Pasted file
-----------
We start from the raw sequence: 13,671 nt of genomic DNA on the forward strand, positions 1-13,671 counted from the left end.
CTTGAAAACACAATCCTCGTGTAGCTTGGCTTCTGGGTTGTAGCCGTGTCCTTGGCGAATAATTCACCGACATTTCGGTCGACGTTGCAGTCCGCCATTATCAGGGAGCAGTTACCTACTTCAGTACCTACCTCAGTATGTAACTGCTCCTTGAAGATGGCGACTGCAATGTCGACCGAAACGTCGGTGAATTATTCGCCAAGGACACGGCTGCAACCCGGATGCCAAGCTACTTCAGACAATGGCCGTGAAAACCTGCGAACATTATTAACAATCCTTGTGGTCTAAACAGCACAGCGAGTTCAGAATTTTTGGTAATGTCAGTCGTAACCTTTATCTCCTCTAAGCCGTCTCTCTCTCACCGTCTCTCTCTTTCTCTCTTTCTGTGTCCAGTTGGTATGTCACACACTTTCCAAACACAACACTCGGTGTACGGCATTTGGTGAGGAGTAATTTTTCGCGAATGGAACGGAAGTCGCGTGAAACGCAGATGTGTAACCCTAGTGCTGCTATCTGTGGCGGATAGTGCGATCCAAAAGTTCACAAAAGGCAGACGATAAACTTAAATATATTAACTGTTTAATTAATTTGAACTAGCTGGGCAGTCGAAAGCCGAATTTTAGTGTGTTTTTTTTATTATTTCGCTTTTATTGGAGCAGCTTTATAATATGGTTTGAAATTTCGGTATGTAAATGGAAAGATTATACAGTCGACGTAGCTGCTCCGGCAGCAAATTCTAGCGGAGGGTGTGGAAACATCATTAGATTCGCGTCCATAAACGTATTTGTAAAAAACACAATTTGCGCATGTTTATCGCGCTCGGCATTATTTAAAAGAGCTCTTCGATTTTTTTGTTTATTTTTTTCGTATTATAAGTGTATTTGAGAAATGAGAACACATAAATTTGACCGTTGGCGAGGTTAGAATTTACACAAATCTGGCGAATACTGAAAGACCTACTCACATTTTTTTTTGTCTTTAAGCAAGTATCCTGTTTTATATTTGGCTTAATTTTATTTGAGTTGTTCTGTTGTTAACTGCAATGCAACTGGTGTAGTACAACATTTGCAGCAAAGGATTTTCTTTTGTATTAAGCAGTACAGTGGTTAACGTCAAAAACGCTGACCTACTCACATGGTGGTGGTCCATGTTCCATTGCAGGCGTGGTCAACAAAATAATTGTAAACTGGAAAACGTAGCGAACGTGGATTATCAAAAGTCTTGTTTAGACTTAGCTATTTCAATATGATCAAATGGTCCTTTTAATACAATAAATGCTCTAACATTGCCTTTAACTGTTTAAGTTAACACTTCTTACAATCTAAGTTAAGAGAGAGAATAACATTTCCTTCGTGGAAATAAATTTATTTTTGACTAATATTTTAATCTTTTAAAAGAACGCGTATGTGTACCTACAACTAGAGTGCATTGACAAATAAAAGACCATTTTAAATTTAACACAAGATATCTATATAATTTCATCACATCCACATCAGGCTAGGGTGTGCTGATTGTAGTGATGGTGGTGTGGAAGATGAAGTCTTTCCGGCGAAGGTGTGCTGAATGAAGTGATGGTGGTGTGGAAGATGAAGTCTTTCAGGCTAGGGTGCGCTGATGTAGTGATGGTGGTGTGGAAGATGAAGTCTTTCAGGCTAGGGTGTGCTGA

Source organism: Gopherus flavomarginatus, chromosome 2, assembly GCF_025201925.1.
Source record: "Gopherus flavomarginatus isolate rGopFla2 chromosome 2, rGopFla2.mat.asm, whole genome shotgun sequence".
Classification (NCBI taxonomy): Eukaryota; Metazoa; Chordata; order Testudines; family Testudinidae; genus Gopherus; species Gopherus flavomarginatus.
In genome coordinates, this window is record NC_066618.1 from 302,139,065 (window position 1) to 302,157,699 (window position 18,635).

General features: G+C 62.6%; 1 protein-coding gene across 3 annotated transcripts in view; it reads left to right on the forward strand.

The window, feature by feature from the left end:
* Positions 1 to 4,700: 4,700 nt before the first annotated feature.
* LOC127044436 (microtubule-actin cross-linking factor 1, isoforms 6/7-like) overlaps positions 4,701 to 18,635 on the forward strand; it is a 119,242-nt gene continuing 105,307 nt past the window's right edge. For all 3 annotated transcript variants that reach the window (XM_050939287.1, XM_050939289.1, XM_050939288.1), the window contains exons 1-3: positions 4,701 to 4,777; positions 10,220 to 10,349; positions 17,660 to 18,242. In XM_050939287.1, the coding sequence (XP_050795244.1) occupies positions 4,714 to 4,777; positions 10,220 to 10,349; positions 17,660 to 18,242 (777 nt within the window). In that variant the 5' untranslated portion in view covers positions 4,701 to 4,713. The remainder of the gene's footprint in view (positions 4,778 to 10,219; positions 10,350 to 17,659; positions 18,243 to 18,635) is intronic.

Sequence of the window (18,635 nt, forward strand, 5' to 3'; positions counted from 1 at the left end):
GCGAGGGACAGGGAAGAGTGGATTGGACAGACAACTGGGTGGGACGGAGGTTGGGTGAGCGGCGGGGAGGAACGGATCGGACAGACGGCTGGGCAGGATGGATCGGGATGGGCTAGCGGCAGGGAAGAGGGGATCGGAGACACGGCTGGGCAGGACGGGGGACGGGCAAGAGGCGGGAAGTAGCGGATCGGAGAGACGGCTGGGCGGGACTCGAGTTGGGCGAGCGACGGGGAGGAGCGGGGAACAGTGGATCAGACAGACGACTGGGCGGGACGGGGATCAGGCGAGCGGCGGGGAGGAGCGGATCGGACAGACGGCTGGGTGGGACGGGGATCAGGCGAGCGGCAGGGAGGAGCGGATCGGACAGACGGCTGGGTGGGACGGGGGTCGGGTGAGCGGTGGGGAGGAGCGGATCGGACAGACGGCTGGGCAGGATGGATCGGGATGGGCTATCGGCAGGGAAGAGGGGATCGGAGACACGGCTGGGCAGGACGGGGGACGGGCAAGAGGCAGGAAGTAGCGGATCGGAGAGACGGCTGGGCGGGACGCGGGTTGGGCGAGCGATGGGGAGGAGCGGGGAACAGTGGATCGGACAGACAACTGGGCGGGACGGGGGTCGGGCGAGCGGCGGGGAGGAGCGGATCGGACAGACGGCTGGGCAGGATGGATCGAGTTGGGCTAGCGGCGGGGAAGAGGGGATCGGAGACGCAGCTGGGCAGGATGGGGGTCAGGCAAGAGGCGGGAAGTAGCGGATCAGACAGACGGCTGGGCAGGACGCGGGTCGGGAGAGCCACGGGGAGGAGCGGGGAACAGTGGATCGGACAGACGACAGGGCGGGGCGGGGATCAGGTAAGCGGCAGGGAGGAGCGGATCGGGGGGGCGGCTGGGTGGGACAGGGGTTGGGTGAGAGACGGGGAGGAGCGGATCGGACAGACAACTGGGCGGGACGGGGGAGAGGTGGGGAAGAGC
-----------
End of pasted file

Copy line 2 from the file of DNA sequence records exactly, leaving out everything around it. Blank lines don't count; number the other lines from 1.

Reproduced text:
CTTGAAAACACAATCCTCGTGTAGCTTGGCTTCTGGGTTGTAGCCGTGTCCTTGGCGAATAATTCACCGACATTTCGGTCGACGTTGCAGTCCGCCATTATCAGGGAGCAGTTACCTACTTCAGTACCTACCTCAGTATGTAACTGCTCCTTGAAGATGGCGACTGCAATGTCGACCGAAACGTCGGTGAATTATTCGCCAAGGACACGGCTGCAACCCGGATGCCAAGCTACTTCAGACAATGGCCGTGAAAACCTGCGAACATTATTAACAATCCTTGTGGTCTAAACAGCACAGCGAGTTCAGAATTTTTGGTAATGTCAGTCGTAACCTTTATCTCCTCTAAGCCGTCTCTCTCTCACCGTCTCTCTCTTTCTCTCTTTCTGTGTCCAGTTGGTATGTCACACACTTTCCAAACACAACACTCGGTGTACGGCATTTGGTGAGGAGTAATTTTTCGCGAATGGAACGGAAGTCGCGTGAAACGCAGATGTGTAACCCTAGTGCTGCTATCTGTGGCGGATAGTGCGATCCAAAAGTTCACAAAAGGCAGACGATAAACTTAAATATATTAACTGTTTAATTAATTTGAACTAGCTGGGCAGTCGAAAGCCGAATTTTAGTGTGTTTTTTTTATTATTTCGCTTTTATTGGAGCAGCTTTATAATATGGTTTGAAATTTCGGTATGTAAATGGAAAGATTATACAGTCGACGTAGCTGCTCCGGCAGCAAATTCTAGCGGAGGGTGTGGAAACATCATTAGATTCGCGTCCATAAACGTATTTGTAAAAAACACAATTTGCGCATGTTTATCGCGCTCGGCATTATTTAAAAGAGCTCTTCGATTTTTTTGTTTATTTTTTTCGTATTATAAGTGTATTTGAGAAATGAGAACACATAAATTTGACCGTTGGCGAGGTTAGAATTTACACAAATCTGGCGAATACTGAAAGACCTACTCACATTTTTTTTTGTCTTTAAGCAAGTATCCTGTTTTATATTTGGCTTAATTTTATTTGAGTTGTTCTGTTGTTAACTGCAATGCAACTGGTGTAGTACAACATTTGCAGCAAAGGATTTTCTTTTGTATTAAGCAGTACAGTGGTTAACGTCAAAAACGCTGACCTACTCACATGGTGGTGGTCCATGTTCCATTGCAGGCGTGGTCAACAAAATAATTGTAAACTGGAAAACGTAGCGAACGTGGATTATCAAAAGTCTTGTTTAGACTTAGCTATTTCAATATGATCAAATGGTCCTTTTAATACAATAAATGCTCTAACATTGCCTTTAACTGTTTAAGTTAACACTTCTTACAATCTAAGTTAAGAGAGAGAATAACATTTCCTTCGTGGAAATAAATTTATTTTTGACTAATATTTTAATCTTTTAAAAGAACGCGTATGTGTACCTACAACTAGAGTGCATTGACAAATAAAAGACCATTTTAAATTTAACACAAGATATCTATATAATTTCATCACATCCACATCAGGCTAGGGTGTGCTGATTGTAGTGATGGTGGTGTGGAAGATGAAGTCTTTCCGGCGAAGGTGTGCTGAATGAAGTGATGGTGGTGTGGAAGATGAAGTCTTTCAGGCTAGGGTGCGCTGATGTAGTGATGGTGGTGTGGAAGATGAAGTCTTTCAGGCTAGGGTGTGCTGA